Let $V$ is finite dimensional vector space and $W$ is subspace of $V$. Define relation $\sim$ on $V$ in this way: for $x,y\in V$ we say that $x\sim y$ iff $x-y\in W$. Then one can show that $\sim$ is equivalence relation. Then $V/W:=V/\sim$ is the collection of all equivalence classes, i.e. $$V/W =\{x+W:x \in V\}.$$

Let's make $V/W$ a vector space. In order to do that we have to define addition and multiplication to scalars. Define these operations in the following way:

$$(x_1+W)\oplus(x_2+W):=(x_1+x_2)+W \ \text{and}\ \ \alpha\odot(x+W)=\alpha x+W$$

I want to show that operations $\oplus,\odot$ are well-defined.

To be honest I remember that I always had a trouble with the understanding of the notion well-definedness;

Basically I know that we have to show the following: If $x_1+W=y_1+W$ and $x_2+W=y_2+W$ then $(x_1+W)\oplus(x_2+W)=(y_1+W)\oplus(y_2+W)$.

But why I cannot conclude in the following way?

consider $(x_1+W)\oplus(x_2+W)$ but since $x_1+W=y_1+W, x_2+W=y_2+W$ then I can plug in and I'll get: $$(x_1+W)\oplus(x_2+W)=(y_1+W)\oplus(y_2+W)$$ but the LHS is $(x_1+x_2)+W$ and the RHS is $(y_1+y_2)+W$ and they are equal by the previous equality.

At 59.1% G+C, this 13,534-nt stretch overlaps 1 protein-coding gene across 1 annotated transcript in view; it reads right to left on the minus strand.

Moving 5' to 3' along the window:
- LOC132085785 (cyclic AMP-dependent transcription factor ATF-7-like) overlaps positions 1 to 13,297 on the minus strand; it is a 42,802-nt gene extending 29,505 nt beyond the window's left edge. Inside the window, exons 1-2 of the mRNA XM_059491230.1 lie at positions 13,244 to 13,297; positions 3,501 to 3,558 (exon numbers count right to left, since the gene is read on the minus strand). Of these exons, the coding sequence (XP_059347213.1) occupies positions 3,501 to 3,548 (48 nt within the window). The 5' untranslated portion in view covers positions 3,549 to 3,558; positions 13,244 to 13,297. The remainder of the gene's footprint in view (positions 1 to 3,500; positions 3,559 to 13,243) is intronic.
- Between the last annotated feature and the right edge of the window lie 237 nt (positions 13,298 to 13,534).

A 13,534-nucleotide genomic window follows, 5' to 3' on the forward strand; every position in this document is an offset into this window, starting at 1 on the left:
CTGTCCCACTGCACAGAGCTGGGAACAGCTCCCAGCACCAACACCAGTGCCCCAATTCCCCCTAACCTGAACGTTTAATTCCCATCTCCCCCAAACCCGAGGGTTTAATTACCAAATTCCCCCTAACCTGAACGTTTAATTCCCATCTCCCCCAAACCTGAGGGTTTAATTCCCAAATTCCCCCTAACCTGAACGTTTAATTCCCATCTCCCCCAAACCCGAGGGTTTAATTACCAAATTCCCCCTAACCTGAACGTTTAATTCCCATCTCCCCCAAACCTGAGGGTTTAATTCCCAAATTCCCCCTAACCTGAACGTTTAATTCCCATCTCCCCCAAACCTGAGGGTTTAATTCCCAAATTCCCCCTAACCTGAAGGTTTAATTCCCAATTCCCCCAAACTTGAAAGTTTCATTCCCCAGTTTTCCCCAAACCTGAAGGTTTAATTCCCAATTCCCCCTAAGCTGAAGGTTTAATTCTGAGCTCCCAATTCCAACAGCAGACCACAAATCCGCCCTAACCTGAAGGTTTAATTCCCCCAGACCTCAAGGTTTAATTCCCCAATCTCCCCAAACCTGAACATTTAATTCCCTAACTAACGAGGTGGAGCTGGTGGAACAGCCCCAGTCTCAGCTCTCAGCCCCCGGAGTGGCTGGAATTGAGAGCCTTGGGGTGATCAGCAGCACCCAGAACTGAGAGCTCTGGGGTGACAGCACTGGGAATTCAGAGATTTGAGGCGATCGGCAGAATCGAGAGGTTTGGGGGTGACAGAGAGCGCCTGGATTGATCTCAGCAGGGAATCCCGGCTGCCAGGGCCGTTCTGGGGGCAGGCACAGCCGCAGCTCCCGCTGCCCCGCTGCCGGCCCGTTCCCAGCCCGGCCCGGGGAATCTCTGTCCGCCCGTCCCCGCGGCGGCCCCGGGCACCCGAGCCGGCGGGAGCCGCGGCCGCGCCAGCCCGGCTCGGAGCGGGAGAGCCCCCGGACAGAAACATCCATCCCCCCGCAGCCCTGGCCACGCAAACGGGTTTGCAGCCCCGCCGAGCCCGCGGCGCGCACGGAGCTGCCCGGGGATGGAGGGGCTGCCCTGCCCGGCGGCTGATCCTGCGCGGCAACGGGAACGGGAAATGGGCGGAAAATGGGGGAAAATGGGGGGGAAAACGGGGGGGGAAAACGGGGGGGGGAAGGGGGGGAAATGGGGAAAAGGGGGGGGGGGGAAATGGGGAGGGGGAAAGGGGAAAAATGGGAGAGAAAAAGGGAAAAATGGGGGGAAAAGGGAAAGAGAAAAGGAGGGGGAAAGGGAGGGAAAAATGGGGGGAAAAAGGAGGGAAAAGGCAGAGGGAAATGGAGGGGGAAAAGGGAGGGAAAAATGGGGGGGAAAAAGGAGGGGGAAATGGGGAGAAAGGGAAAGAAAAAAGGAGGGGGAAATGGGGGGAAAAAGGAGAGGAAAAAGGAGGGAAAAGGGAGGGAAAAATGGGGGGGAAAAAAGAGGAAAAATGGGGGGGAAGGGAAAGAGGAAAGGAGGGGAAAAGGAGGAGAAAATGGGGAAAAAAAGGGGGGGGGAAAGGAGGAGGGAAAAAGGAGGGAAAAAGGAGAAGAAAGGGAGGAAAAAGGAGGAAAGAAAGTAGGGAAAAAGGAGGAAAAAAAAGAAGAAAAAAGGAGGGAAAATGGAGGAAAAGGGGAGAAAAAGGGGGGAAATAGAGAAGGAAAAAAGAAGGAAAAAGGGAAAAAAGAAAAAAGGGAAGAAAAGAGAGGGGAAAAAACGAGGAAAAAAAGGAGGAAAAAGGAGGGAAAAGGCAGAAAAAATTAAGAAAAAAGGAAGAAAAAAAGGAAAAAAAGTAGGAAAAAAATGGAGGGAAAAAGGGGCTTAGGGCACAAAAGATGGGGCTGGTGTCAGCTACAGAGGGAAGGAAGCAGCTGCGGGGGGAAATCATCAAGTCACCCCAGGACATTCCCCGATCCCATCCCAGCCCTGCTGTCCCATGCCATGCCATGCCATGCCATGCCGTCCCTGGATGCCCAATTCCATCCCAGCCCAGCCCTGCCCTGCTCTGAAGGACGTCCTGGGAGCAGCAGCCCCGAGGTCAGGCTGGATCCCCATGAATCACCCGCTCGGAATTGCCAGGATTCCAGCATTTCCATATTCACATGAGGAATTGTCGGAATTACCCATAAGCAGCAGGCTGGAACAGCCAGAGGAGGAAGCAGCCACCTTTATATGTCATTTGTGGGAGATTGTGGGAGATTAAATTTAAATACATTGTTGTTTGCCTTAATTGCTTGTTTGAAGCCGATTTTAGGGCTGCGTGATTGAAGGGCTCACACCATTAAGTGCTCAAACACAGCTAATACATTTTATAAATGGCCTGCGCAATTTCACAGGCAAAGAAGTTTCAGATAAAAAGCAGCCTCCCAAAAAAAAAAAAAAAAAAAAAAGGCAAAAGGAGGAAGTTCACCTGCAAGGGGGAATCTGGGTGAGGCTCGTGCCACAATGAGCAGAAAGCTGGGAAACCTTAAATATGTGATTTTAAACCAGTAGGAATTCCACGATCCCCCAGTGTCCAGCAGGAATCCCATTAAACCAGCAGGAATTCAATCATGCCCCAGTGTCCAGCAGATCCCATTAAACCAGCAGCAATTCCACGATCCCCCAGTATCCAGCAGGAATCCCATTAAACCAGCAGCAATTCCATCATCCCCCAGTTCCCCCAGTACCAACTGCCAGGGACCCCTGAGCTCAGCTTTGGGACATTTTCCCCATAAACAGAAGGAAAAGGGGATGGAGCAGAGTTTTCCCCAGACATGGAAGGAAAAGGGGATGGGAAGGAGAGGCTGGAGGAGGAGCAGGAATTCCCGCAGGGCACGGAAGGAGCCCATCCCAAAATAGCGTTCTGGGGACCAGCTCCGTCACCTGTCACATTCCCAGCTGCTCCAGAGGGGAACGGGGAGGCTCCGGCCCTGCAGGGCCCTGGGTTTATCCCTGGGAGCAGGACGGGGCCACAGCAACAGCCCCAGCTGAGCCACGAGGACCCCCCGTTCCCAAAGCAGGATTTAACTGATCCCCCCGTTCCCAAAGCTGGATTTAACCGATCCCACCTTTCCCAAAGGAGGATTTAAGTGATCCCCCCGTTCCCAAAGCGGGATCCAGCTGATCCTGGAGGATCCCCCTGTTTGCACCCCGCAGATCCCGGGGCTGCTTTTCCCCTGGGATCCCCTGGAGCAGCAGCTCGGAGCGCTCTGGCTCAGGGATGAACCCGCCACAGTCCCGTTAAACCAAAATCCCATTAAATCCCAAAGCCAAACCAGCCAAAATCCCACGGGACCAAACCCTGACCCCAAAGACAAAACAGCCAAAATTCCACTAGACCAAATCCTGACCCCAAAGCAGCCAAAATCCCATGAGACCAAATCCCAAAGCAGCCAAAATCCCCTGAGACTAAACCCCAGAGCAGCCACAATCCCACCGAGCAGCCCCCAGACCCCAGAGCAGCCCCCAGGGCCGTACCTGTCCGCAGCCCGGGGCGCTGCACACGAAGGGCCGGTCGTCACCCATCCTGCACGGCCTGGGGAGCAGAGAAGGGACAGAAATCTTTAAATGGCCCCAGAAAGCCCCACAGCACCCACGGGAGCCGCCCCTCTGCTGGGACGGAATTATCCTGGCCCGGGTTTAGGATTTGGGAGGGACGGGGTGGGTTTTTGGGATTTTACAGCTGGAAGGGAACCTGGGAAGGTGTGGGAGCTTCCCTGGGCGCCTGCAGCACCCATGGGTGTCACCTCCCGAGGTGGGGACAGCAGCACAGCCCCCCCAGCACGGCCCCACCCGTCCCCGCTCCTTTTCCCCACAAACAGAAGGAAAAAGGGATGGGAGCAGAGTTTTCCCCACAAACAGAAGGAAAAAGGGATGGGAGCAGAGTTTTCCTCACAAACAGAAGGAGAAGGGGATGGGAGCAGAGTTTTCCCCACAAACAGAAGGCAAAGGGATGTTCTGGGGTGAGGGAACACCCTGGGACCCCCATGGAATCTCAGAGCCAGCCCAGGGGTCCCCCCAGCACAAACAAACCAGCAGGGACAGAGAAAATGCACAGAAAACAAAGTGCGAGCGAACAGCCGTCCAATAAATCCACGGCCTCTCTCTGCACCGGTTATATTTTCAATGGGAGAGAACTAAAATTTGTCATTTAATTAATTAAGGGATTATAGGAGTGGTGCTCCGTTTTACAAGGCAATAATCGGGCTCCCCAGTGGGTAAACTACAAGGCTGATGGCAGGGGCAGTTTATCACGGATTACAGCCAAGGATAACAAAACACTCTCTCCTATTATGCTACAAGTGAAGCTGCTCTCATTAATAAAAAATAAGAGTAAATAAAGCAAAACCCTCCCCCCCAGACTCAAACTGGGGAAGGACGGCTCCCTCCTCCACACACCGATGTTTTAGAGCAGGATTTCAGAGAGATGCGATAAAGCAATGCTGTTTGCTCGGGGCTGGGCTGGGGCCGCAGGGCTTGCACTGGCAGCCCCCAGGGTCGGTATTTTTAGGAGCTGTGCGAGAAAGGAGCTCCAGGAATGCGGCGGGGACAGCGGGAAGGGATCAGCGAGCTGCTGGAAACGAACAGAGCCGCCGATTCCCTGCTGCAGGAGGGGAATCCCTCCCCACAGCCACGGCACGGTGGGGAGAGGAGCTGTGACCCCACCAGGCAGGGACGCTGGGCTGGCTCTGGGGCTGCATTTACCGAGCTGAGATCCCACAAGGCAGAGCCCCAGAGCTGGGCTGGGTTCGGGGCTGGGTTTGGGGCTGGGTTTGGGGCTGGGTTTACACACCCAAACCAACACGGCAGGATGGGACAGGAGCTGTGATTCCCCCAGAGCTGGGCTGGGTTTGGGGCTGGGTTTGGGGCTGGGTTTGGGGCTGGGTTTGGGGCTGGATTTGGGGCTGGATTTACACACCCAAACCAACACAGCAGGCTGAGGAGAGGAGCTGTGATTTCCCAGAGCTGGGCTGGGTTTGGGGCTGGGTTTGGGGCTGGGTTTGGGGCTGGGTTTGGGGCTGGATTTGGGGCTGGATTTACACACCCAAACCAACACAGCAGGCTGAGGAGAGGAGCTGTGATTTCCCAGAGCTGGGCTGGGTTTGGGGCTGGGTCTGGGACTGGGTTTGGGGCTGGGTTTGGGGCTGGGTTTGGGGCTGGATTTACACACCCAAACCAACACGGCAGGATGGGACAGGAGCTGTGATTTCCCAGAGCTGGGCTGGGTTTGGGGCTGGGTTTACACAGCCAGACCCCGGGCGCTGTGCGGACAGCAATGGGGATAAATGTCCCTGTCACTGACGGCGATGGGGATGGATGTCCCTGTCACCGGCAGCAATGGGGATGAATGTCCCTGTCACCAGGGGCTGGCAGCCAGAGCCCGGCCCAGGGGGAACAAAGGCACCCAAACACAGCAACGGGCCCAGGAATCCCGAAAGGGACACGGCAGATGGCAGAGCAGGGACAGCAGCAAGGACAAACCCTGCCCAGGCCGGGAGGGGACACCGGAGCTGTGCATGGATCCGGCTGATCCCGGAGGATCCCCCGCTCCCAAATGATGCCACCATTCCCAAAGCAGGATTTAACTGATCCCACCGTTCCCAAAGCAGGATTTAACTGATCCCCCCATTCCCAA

Can anyone explain from the scratch what does it mean and correct my last reasoning if its wrong? Please do not duplicate this question.


1 Answer 1


The idea of something being well-defined, is that a function does not map a point to different points in your codomain. For example, you have a map $f$ that maps $x \mapsto a$ and it maps $y \mapsto b$, you want to show that if $x=y$, then $a=b$. You cannot say that since $x=y$, it follows that $f(x)=f(y)$, because this implication only holds true when you already assume that $f$ is well-defined. Showing that $f$ is well defined means, showing that $x=y \implies f(x)=f(y)$.

Now your map $'f'$, is $\oplus : V/W \times V/W \to V/W$, which maps $(x,y) \mapsto x \oplus y $. In this case you have $$\oplus : (x_1+W , x_2 +W) \mapsto (x_1+W)\oplus(x_2 +W) $$ and you have $$\oplus : (y_1+W , y_2 +W) \mapsto (y_1+W)\oplus(y_2 +W) $$. But now, since $x_i + W = y_i + W$, you want to show that $(x_1+W)\oplus(x_2 +W) = (y_1+W)\oplus(y_2 +W) $, to prove the well-definedness of $'\oplus'$.

To prove this, you need to use that $x_i - y_i \in W$.

The story for the scalar multiplication is analogous.

  • $\begingroup$ Thanks a lot for your answer! But i still cannot get the idea. So i have to show that the "addition" $\oplus$ on $V/W$ is well defined, right? It means the following in my opinion: so i define the rule $\oplus$ on $V/W$ and then I have to show that this rule is well defined(which is the same as being function, right?). So i have to take equal pair of two cosets and show that addition will be the same. I would be grateful if you can add more details to my reasoning. $\endgroup$
    – RFZ
    Nov 13, 2019 at 18:02

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